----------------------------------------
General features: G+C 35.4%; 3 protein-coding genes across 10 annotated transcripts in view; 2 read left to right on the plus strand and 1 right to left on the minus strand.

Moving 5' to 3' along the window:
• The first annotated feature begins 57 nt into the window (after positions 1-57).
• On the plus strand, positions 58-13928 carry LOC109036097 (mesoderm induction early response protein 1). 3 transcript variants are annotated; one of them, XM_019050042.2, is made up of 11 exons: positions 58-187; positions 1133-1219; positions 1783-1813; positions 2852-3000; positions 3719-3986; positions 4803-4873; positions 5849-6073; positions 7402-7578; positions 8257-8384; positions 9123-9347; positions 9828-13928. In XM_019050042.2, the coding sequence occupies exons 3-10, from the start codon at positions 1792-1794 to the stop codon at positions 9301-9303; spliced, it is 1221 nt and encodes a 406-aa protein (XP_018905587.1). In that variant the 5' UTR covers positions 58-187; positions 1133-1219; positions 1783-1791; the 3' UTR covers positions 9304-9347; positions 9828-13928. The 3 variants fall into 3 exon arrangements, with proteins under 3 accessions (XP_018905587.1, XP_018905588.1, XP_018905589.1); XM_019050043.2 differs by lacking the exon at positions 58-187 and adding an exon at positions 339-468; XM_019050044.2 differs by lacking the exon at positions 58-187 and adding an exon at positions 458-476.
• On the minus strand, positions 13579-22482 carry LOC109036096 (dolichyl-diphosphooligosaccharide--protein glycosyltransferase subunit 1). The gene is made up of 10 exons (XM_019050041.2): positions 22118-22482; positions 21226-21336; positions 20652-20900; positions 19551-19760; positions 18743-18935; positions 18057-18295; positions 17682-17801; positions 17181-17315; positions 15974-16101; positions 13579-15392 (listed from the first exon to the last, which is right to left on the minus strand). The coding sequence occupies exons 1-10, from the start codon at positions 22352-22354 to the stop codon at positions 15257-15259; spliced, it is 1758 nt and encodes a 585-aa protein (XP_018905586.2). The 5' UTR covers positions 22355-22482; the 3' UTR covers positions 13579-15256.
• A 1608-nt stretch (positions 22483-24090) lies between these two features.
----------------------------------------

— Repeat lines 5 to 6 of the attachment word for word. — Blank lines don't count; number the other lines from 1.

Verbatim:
• On the minus strand, positions 13579-22482 carry LOC109036096 (dolichyl-diphosphooligosaccharide--protein glycosyltransferase subunit 1). The gene is made up of 10 exons (XM_019050041.2): positions 22118-22482; positions 21226-21336; positions 20652-20900; positions 19551-19760; positions 18743-18935; positions 18057-18295; positions 17682-17801; positions 17181-17315; positions 15974-16101; positions 13579-15392 (listed from the first exon to the last, which is right to left on the minus strand). The coding sequence occupies exons 1-10, from the start codon at positions 22352-22354 to the stop codon at positions 15257-15259; spliced, it is 1758 nt and encodes a 585-aa protein (XP_018905586.2). The 5' UTR covers positions 22355-22482; the 3' UTR covers positions 13579-15256.
• A 1608-nt stretch (positions 22483-24090) lies between these two features.